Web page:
Little was known of Snowdonia outside Wales until the 18th century when many tours of the area were undertaken by gentleman travellers. These were frequently documented in a plethora of publications ranging from rather unreliable, third rate romantic descriptions to the often more reliable observations of writers such as John Craddock's 'Letters from Snowdon' 1770. Snowdonia is also the classic ground for the study of geology and the effects of the ice age - the setting in the 19th century for the first scientific investigations of some of the world's oldest rocks.
Building on those early studies, geologists have been able to piece together a very full description of its creation over the course of hundreds of millions of years of submersion, lifting and erosion. Today you can clearly see a variety of geological features like the flat glacial valleys that below the jagged peak of the mountains. Nowadays Snowdonia National Park is well recorded and its importance for wildlife and geology is well understood.
The National Park contains several National Nature Reserves (NNRs) including the stunning waterfalls at Coedydd Aber NNR at the foot of the Y Carneddau mountain in the north of the Park, mountain reserves such as Cwm Idwal, Snowdon, Cadair Idris, the Rhinogs and Berwyns as well as a variety of woodland NNRs such as Coed Llyn Mair and the beautiful coastal reserves of Morfa Harlech and Morfa Dyffryn.
In the first half of the 17th century scientific botany was born which gave rise to some of the first publications with any detail of the mountains of Snowdonia. From this time the location of alpine plants was first documented to sufficient detail that, according to William Condry in his excellent book on Snowdonia, they could still be found 300 years later.
Snowdon is the first mountain in Britain to have been visited by a botanist, Thomas Johnson, with the serious intent of listing plant species. His writings were accompanied of tales of scrambling above horrifying chasms amid tempests and floods of rain - no change there then!
Edward Lluyd (or Lloyd) was something of a genius who took up botany in his late teens in an age when botany had scarcely been born. In the 1690s he sought plants in Snowdonia on repeated visits over several summers. He was the first botanist to gain an intimate knowledge of the mountains and the plants that survived there and was the first botanist to formally record many flowering plants and ferns.
He was also the first person to identify the rare Snowdon Lily although it was not given this name until after his death - its scientific name, Lloydia serotina, was chosen to honour his discovery. This is an Arctic-alpine plant that is a remnant from the ice age. It manages to cling on to mountain habitats but is now restricted to five locations below the peaks of Snowdon, the Glyders and Carneddau. However, as the climate is warming there are fears that it will soon become extinct in Britain.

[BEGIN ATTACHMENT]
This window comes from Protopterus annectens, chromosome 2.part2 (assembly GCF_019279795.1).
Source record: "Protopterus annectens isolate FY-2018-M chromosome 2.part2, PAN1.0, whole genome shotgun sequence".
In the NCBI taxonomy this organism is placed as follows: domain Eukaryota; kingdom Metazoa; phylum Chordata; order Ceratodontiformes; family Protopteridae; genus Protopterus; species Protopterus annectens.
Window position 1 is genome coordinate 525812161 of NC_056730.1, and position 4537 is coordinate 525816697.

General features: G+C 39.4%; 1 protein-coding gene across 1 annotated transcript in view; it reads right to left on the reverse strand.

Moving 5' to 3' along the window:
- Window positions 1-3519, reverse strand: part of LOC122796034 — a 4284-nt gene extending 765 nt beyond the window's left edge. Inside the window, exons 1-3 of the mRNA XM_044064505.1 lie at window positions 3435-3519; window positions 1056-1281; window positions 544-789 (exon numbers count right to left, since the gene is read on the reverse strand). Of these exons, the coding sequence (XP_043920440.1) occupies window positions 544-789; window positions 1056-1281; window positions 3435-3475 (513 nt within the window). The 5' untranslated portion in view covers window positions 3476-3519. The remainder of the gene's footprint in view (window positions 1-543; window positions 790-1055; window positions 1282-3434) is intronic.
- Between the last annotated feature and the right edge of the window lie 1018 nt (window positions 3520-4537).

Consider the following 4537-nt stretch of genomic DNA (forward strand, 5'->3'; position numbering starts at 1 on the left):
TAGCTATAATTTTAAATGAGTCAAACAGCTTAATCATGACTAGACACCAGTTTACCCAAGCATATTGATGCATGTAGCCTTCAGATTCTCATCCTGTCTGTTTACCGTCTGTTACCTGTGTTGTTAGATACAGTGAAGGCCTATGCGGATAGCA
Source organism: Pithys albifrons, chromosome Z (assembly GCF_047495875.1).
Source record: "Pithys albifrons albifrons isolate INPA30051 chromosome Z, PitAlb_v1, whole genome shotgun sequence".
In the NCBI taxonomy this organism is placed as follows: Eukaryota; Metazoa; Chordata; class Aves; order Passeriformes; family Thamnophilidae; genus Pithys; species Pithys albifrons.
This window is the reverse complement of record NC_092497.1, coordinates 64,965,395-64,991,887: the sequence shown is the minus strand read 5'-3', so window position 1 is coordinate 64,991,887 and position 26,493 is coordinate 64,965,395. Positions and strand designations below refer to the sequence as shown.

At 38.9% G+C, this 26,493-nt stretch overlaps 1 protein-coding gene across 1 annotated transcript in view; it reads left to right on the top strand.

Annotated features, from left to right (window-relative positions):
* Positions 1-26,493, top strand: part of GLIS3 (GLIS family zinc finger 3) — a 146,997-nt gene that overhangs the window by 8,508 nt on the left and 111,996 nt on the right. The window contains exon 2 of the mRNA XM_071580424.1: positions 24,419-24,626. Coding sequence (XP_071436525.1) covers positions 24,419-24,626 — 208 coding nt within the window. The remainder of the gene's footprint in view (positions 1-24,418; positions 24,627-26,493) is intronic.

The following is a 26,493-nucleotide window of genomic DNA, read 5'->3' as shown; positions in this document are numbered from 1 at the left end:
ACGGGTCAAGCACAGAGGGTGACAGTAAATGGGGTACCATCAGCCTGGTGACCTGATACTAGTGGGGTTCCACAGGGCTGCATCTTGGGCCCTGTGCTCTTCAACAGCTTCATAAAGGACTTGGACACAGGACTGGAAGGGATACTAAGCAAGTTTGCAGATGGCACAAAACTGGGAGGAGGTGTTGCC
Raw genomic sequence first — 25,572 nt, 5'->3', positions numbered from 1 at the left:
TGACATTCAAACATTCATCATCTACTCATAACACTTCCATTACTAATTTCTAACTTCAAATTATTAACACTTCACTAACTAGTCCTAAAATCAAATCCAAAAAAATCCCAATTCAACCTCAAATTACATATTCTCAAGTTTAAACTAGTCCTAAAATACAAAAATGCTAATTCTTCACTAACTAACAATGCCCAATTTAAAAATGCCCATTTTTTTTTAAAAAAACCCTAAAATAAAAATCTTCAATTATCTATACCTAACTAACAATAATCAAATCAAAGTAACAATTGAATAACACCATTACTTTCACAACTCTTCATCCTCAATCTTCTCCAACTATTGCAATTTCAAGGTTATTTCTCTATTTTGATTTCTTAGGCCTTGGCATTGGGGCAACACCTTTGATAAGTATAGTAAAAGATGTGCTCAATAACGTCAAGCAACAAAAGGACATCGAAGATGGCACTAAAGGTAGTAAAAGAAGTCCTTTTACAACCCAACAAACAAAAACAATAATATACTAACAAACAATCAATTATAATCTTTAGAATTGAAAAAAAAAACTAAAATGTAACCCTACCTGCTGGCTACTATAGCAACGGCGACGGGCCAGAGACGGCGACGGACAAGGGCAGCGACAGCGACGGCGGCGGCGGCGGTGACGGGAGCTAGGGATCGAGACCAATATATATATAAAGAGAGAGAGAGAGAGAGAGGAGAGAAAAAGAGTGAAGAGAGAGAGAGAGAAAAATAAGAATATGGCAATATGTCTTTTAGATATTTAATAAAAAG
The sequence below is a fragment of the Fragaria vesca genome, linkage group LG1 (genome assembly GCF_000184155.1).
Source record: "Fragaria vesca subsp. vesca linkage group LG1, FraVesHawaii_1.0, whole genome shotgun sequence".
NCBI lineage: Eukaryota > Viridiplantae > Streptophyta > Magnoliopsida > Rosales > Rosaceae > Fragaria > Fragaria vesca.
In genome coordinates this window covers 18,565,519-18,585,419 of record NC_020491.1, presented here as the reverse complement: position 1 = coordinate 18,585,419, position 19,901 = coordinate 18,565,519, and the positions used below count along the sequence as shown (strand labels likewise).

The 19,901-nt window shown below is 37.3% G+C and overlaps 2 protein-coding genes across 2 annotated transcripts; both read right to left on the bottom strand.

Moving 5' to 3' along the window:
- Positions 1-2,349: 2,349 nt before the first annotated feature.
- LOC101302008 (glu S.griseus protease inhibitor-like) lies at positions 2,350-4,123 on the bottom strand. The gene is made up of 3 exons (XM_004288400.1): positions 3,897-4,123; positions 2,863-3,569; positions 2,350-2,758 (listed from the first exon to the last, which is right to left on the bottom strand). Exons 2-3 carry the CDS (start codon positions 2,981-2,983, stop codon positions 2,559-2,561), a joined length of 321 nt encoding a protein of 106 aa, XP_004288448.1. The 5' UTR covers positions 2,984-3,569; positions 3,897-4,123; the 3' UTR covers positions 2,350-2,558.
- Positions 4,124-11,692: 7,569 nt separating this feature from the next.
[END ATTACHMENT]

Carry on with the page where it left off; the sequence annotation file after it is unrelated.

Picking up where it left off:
Arctic alpine plants are one of the most important features of the Snowdon National Nature Reserve. These are only found on some of the highest mountains in Wales. Alpine saxifrage, alpine cinquefoil, tufted saxifrage, alpine meadow-grass and alpine woodsia can still be found on narrow ledges out of reach of the ravages of sheep and goats. On other reserves such as Cwm Idwal additional Arctic alpines occur like the delicate purple saxifrage. Unusual invertebrates live on places like Snowdon and Cwm Idwal: such as the rainbow leaf beetle that relies on wild thyme for its survival. In the cold depths of some of the lakes in the mountains the pea mussel lives another relic of the last Ice Age.
Although birds may not appear to be common in the uplands raven, peregrine falcon, ring ouzel, meadow pipit and wheatear are frequent visitors. Snowdon is also an important site for chough. At the edges of lakes and along streams in the National Park grey wagtail, dipper and common sandpiper can be found. Woodland adds to the variety of bird habitats and in summer attract redstart, pied flycatcher and wood warbler.
The woodlands of Snowdonia are remarkable for their size, variety and sheer diversity of plants, mosses and liverworts. Many are ancient woodland sites on steep sided valleys - hanging oakwoods. Due to the humidity of the climate, one of the main features of these Welsh Atlantic woodlands are the mosses and liverworts. Coed Camlyn is one of the few Snowdonian woods where all three British species of woodpecker breed, though lesser spotted is still rather rare.
The coastline and estuaries provide another huge wildlife resource. The sand dunes contain rare plants and are home to species such as the rare sand lizard. The estuaries provide important food sources for a variety of wading birds.